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Basic example of electricity (C) Carson Dunlop Associates Definition of Ohm's Law
Explanation & measurement of electrical resistance

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Plain language definition of Ohms & Ohm's Law of electrical resistance:

What are Ohms and how are ohms or resistance measured & used in understanding electrical circuits, electrical resistance, and heat?

We also give a little of the history of the development of Ohm's law as well as links to supporting research.

This article series gives definitions of amps, volts, watts, resistance, current, ohms, electrical phases. We include basic formulas relating amps, volts, resistance, watts, and we explain what these electrical terms mean in practical applications such as for building or appliance electrical power, electrical wiring, and basic troubleshooting.



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What is the definition of Electrical Resistance & what is Ohm's Law?

Illustration of electrical resistance (C) Carson Dunlop Associates

Electrical Resistance is illustrated at left courtesy of Carson Dunlop Associates.

Electrical resistance is measured in Ohms Ω and is related to Watts and Volts by the simple equations we show here:

Watts = Volts 2 / Ohms

Current (Amps) = Potential (Volts) / Resistance (Ohms)

Electrical resistance can be thought of as how easily electricity flows through a material. Where resistance is high more effort is needed. A smaller-diameter electrical wire has more resistance to electrical flow than a larger-diameter wire.

A reason that the light bulb filament has high resistance is that it is very small in diameter.

Beginning with Thomas Edison, researchers discovered that if resistance in a wire is high enough the wire will get hot enough to glow (produce light) or even to start a fire (which is why the inside of an incandescent light bulb is a vacuum - to deny oxygen and thus protect the filament from simply burning up).

Ohm's Law, written about as early as 1791 and first formally published by Georg Simon Ohm (1789-1854) in 1827, states very simply the relationship between electrical current (Amps), electrical voltage (Volts) and the resistance of movement of electrical energy in a metallic conductor (Ohms).

I = V / R 

tells us that the current (Amps) through a conductor (wire) between two points on a circuit is proportional to the potential difference (Voltage drop) across the two points and that the current (Amps) between the same two points is inversely proportional to the resistance between them (Ohms or Ω).

We can re-write Georg Ohm's law to describe each of amps, volts, or resistance in terms of the other parameters, as shown below.

I = the current, measured in Amps; I = V / R

and using simple algebra to re-write the Ohm's Law equation,

V = the difference in potential between the same two points, measured in Volts;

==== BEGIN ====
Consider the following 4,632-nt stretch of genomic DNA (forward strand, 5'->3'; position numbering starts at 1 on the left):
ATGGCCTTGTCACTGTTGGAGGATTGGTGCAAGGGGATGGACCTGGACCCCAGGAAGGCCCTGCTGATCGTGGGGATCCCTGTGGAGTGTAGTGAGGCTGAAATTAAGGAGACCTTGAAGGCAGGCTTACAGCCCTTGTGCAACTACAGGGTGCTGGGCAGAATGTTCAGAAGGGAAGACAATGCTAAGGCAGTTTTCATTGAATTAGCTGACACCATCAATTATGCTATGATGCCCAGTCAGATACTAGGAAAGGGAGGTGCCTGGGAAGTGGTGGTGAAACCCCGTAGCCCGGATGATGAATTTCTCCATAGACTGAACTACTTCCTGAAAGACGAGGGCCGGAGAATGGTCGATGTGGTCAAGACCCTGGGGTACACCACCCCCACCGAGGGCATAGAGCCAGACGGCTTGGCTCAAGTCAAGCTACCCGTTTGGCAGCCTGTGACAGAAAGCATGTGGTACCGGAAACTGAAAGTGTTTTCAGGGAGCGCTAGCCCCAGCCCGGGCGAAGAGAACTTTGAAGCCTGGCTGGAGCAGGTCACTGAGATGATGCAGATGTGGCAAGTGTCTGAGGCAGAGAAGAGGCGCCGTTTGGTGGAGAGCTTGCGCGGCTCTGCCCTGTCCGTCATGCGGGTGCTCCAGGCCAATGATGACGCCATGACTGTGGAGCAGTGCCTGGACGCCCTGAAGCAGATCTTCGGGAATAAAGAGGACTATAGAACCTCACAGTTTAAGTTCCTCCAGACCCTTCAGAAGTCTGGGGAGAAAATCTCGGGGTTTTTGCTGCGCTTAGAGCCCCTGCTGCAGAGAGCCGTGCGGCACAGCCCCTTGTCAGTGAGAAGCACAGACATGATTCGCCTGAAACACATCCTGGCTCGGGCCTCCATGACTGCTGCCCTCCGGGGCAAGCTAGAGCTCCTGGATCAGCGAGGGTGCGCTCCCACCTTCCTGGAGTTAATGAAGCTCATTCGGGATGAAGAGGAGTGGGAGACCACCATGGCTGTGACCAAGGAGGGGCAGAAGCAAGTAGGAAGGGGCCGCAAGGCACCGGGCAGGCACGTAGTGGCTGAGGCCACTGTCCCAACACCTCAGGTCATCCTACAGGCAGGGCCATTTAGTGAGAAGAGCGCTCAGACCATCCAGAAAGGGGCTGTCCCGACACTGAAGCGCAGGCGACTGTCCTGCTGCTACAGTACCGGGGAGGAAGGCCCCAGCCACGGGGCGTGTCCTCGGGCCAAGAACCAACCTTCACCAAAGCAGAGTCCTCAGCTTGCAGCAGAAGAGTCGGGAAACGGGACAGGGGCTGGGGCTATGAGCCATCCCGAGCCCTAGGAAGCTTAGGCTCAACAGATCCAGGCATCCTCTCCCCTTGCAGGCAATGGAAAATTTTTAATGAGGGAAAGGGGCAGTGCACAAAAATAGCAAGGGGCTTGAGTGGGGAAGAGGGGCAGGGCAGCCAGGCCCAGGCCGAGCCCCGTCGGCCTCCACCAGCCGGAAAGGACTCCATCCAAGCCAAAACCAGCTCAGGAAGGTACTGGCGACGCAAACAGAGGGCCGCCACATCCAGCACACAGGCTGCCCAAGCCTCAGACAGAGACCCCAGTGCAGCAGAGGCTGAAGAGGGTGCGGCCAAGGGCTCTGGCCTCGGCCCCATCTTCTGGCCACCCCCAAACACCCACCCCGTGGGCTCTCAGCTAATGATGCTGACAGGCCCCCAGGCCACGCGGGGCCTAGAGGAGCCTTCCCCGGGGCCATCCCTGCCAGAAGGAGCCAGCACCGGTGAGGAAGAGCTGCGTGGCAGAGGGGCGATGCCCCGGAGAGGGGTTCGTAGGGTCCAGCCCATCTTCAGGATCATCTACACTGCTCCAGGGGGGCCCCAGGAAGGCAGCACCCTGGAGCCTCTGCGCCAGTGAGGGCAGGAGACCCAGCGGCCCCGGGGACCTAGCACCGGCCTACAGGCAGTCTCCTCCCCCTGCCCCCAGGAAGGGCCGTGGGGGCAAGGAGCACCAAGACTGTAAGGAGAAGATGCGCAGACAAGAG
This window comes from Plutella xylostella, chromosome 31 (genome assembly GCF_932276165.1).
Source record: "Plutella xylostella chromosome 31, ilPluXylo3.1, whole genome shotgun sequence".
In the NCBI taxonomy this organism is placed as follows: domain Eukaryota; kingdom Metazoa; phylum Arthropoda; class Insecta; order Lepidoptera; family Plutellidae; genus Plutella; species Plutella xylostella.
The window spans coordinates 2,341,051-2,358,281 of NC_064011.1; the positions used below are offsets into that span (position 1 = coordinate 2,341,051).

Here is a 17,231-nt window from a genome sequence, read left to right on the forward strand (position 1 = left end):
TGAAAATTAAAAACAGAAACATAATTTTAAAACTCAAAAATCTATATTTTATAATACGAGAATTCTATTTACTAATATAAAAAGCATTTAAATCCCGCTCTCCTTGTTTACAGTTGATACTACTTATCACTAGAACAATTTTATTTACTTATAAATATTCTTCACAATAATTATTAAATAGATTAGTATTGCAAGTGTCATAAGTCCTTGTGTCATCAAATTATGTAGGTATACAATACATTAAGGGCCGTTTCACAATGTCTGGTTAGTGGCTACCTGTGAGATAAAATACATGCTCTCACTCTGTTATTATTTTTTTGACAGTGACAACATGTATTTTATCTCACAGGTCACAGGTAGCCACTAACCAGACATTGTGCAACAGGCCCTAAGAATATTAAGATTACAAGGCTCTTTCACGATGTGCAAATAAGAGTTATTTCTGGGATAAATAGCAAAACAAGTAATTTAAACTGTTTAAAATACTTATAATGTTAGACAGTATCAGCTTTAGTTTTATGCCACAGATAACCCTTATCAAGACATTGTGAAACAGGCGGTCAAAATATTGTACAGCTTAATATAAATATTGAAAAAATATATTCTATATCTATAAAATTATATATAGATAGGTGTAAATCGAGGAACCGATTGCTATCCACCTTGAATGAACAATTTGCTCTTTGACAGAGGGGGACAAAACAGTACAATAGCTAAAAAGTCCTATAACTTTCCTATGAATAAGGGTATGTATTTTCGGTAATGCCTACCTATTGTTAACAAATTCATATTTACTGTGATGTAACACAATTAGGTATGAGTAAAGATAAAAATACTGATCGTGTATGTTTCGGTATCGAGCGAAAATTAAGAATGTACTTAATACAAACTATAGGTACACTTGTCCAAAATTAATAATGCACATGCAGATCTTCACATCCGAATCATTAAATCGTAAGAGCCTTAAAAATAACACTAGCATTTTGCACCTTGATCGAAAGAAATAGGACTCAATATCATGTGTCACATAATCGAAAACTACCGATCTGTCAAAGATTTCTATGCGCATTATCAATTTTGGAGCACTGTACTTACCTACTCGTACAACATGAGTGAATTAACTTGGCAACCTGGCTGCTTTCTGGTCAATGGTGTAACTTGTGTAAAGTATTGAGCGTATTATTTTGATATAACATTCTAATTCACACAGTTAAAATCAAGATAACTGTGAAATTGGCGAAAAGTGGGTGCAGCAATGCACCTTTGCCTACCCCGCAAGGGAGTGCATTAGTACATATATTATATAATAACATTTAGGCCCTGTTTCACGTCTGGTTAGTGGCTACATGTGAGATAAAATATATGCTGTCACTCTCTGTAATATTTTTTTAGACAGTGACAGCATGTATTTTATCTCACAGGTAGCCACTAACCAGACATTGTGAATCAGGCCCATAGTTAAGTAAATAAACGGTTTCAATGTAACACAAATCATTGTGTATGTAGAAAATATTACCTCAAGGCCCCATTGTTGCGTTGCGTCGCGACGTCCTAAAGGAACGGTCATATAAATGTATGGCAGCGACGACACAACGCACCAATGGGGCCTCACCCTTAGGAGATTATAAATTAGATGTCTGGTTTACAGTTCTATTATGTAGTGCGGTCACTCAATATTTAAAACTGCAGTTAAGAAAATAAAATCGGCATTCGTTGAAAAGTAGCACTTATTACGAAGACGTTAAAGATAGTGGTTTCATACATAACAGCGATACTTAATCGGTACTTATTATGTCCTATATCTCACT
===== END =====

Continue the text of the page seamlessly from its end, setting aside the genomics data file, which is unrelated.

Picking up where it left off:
V = I x R

R = Ω or the resistance in the conductor or circuit between the same two points, measured in Ohms;

R = V / I 

Also see ELECTRICAL RESISTANCE vs HEAT GENERATED

Also see JOULES HEATING LAW

What is the Relationship Between Resistivity and Conductivity?

Resistivity

Resistivity or electrical resistance describes how strongly a material opposes or "resists" the flow of electric current. Low resistance means easy flow. High resistance means more-limited flow of electricity.

Symbols for resistivity are the greek letter ρ (rho) or the SI unit of electrical resistivity the ohm-metre (Ω . m)

The resistance between two contacts at two points of an electrical circuit is expressed in ohms or Ω.

Resistivity is the reciprocal of conductivity.

Technically, resistivity or electrical resistance is a measure of the scattering of electrons, where when more electrons are scattered the resistance is higher and can be written as

σ = ne2ℓ / mevrms

Where

σ = electrical conductivity [S/m]
n = density of free electrons [e/m3]
e = charge of an electron (1.60 × 10−19 C)
me = mass of an electron (9.11 × 10−31 kg)
vrms = root-mean-square speed of electrons [m/s]
ℓ = mean free path length [m]

Conductivity Electrical conductivity is a measure of the degree to which a material will conduct electricity.

Similarly, heat conductivity is the rate with which heat passes through a material, or the amount of heat that flows per unit of time through a unit area with a temperature gradient of one degree per unit of distance.

Conductivity can be calculated as the ratio of current density in the material to the electric field that causes the current flow.

The conductivity between two contacts at two points of an electrical circuit is expressed by the greek letter σ (sigma) as you'll see making a cameo appearance in Glenn Elert's homely formula above. Some texts use kappa κ or gamma γ or in SI units (S/m) (Siemens per metre) to express conductivity.

Conductivity is most-easily expressed as the reciprocal of resistivity.

Technically, conductivity in metals is a statistical/thermodynamic quantity. But that's not going to help us undestand how the little electric heater works in a room thermostat heat anticipator.

Research & History of Ohms Law & Electrical Resistance

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Continue reading at JOULES HEATING LAW that explains resistive heating or ohmic heating, or select a topic from closely-related articles below, or see our complete INDEX to RELATED ARTICLES below.

Or see DEFINITIONS of ELECTRICAL TERMS

Or see ELECTRICAL CIRCUITS, SHORTS

Or see HEAT ANTICIPATOR OPERATION that explains the principles of Ohms law and Jules Heating Law applied to a tiny electric heater in a room thermostat.

Or see this

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